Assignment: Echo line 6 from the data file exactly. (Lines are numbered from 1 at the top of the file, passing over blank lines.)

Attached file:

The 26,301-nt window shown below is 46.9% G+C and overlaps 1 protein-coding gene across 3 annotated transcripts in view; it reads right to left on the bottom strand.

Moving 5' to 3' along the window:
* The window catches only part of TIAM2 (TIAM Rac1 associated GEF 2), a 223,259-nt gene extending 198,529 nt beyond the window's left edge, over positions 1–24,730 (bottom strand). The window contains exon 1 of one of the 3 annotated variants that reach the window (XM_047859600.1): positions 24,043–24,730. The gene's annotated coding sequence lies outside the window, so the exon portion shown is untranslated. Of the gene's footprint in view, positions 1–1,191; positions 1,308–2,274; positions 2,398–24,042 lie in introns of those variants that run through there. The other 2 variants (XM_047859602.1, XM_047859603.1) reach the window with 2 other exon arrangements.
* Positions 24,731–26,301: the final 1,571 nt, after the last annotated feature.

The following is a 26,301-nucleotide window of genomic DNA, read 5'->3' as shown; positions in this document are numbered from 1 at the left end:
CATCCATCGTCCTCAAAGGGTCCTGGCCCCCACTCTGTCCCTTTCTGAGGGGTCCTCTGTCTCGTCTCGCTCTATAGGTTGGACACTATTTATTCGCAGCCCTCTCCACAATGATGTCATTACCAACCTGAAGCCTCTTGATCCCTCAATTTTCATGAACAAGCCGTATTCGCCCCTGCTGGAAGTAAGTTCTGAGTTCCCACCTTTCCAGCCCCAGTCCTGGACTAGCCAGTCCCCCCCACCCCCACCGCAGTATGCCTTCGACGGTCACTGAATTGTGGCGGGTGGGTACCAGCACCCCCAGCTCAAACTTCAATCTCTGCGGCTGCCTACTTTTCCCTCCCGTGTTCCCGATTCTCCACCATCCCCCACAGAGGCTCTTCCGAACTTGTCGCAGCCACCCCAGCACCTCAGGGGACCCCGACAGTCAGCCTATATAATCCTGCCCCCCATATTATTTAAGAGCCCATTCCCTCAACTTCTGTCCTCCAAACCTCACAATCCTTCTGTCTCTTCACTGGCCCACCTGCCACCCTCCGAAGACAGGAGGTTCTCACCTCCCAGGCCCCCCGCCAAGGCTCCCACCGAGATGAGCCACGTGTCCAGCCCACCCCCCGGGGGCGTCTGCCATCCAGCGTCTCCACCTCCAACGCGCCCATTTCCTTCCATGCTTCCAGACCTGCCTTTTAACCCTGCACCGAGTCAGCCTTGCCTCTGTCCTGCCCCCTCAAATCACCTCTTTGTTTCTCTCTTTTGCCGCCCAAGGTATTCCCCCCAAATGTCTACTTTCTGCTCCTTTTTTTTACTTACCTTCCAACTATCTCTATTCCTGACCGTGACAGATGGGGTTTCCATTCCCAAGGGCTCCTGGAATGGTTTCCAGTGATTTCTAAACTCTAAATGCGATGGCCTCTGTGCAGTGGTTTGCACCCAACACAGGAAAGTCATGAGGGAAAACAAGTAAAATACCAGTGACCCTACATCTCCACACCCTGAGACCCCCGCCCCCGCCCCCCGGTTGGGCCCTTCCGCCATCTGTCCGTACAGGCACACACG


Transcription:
CATCCATCGTCCTCAAAGGGTCCTGGCCCCCACTCTGTCCCTTTCTGAGGGGTCCTCTGTCTCGTCTCGCTCTATAGGTTGGACACTATTTATTCGCAGCCCTCTCCACAATGATGTCATTACCAACCTGAAGCCTCTTGATCCCTCAATTTTCATGAACAAGCCGTATTCGCCCCTGCTGGAAGTAAGTTCTGAGTTCCCACCTTTCCAGCCCCAGTCCTGGACTAGCCAGTCCCCCCCACCCCCACCGCAGTATGCCTTCGACGGTCACTGAATTGTGGCGGGTGGGTACCAGCACCCCCAGCTCAAACTTCAATCTCTGCGGCTGCCTACTTTTCCCTCCCGTGTTCCCGATTCTCCACCATCCCCCACAGAGGCTCTTCCGAACTTGTCGCAGCCACCCCAGCACCTCAGGGGACCCCGACAGTCAGCCTATATAATCCTGCCCCCCATATTATTTAAGAGCCCATTCCCTCAACTTCTGTCCTCCAAACCTCACAATCCTTCTGTCTCTTCACTGGCCCACCTGCCACCCTCCGAAGACAGGAGGTTCTCACCTCCCAGGCCCCCCGCCAAGGCTCCCACCGAGATGAGCCACGTGTCCAGCCCACCCCCCGGGGGCGTCTGCCATCCAGCGTCTCCACCTCCAACGCGCCCATTTCCTTCCATGCTTCCAGACCTGCCTTTTAACCCTGCACCGAGTCAGCCTTGCCTCTGTCCTGCCCCCTCAAATCACCTCTTTGTTTCTCTCTTTTGCCGCCCAAGGTATTCCCCCCAAATGTCTACTTTCTGCTCCTTTTTTTTACTTACCTTCCAACTATCTCTATTCCTGACCGTGACAGATGGGGTTTCCATTCCCAAGGGCTCCTGGAATGGTTTCCAGTGATTTCTAAACTCTAAATGCGATGGCCTCTGTGCAGTGGTTTGCACCCAACACAGGAAAGTCATGAGGGAAAACAAGTAAAATACCAGTGACCCTACATCTCCACACCCTGAGACCCCCGCCCCCGCCCCCCGGTTGGGCCCTTCCGCCATCTGTCCGTACAGGCACACACG